in our Waters and Wander
through our Woods!
The Eau Claire Chain of Lakes is made up of 11 connected spring fed, clear water lakes, surrounded by an abundant forest of large pine and hardwood trees.
|These lakes make up the headwaters of the Eau Claire River, which
flows into the St. Croix River at Gordon, WI. The three larger lakes, Upper Eau
Claire, Middle Eau Claire and the Lower Eau Claire, act as the focal point, with 8 smaller
spring fed lakes, linked and feeding into them.
Upper Eau Claire Lake
The largest lake of the chain with a surface area of nearly 1000 acres, 10 miles of shoreline and a maximum depth of 90 ft. Six satellite lakes (Robinson, Birch, Sweet, Shunenberg, Smith and Devils) complete its network. Public boat ramps are available.
Middle Eau Claire Lake
This is the second largest of the chain with a surface area of approximately 900 acres, 11 miles of shoreline and a maximum depth of 60 ft. One satellite lake (Bony) completes its network. A public boat ramp is available.
Lower Eau Claire Lake
This lake is the last one in the chain with a surface area of about 800 acres, almost 8 miles of shoreline and a maximum depth of 40 ft. It has one satellite lake (Cranberry) to complete its network. A public boat ramp is available.
Nestled around the Eau Claire Chain is an array of other lakes, each with their own personality. Included in this array are Murray, Sandbar, Tomahawk, George, Priest, Little Island, Ellison, Catherine, Pickerel, Mimi and Henderson. Pickerel and Tomahawk Lakes have public boat landings.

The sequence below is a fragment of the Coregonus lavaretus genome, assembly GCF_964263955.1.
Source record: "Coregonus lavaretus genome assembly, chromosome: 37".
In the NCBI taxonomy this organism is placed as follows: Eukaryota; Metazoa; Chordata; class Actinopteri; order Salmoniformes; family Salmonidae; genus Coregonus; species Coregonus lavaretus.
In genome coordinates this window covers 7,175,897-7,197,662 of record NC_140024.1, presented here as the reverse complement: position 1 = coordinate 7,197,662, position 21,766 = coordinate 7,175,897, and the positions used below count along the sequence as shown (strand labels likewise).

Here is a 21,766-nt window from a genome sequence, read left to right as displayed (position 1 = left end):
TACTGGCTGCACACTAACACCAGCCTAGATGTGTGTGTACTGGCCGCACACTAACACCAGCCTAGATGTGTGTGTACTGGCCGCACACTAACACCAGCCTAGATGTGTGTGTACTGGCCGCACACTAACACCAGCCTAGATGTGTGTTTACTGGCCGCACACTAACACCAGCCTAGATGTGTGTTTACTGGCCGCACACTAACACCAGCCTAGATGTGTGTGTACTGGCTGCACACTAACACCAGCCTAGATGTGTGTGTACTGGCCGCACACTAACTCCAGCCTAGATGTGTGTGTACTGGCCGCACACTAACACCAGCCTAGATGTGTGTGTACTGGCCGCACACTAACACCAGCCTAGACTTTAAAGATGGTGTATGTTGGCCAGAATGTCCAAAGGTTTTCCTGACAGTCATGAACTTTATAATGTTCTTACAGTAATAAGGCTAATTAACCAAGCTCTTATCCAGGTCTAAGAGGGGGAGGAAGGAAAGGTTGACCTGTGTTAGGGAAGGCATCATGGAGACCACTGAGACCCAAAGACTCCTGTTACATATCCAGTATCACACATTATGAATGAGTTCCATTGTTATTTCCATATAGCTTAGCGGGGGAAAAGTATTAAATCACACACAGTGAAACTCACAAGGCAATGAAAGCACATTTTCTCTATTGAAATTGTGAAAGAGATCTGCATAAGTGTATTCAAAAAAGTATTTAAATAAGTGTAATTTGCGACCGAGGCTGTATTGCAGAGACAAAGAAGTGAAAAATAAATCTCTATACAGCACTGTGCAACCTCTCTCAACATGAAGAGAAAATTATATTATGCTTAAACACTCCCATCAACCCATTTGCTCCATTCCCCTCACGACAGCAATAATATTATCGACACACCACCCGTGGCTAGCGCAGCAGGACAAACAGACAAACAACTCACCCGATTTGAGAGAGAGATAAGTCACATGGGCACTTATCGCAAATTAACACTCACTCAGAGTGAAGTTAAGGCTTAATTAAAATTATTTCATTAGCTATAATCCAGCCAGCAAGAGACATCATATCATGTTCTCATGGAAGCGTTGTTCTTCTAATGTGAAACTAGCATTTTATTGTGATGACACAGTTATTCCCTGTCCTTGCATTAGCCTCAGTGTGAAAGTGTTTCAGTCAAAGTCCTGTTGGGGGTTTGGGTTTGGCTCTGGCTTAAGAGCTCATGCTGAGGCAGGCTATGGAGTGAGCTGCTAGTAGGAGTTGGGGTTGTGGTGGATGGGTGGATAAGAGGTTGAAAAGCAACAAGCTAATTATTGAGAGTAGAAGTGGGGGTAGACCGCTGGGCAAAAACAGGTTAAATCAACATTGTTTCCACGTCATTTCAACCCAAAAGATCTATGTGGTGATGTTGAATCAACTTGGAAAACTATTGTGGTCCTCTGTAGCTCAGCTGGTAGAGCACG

Fishing is excellent in the spring and the fall. The lakes support a good population of game fish. Included are Muskellunge, Northern and Walleye Pike, Small and Largemouth Bass, with Crappies, Bluegills, Sunfish, and Perch rounding out the species. Good trout fishing can be enjoyed in area rivers and streams.
These lakes situated in southwest Bayfield and southeast Douglas Counties are nestled in a heavy forest of large jack, white and Norway spruce and balsam pine and areas of mixed hardwoods. This makes for excellent and peaceful walks and drives though the countryside, while viewing the abundant wild life of deer, bear, fox, wolves, bald eagles, loons, ducks, and smaller birds and animals of all kinds.
|The fall colors reach their peak in late September and early October produce serene beauty. Winter brings new sights and sounds. The pine branches heavy with new fallen snow makes for excellent snowmobiling, cross-country skiing and snowshoeing. Be sure to bring your cameras for keepsake memories.||
(Click for a better look.)
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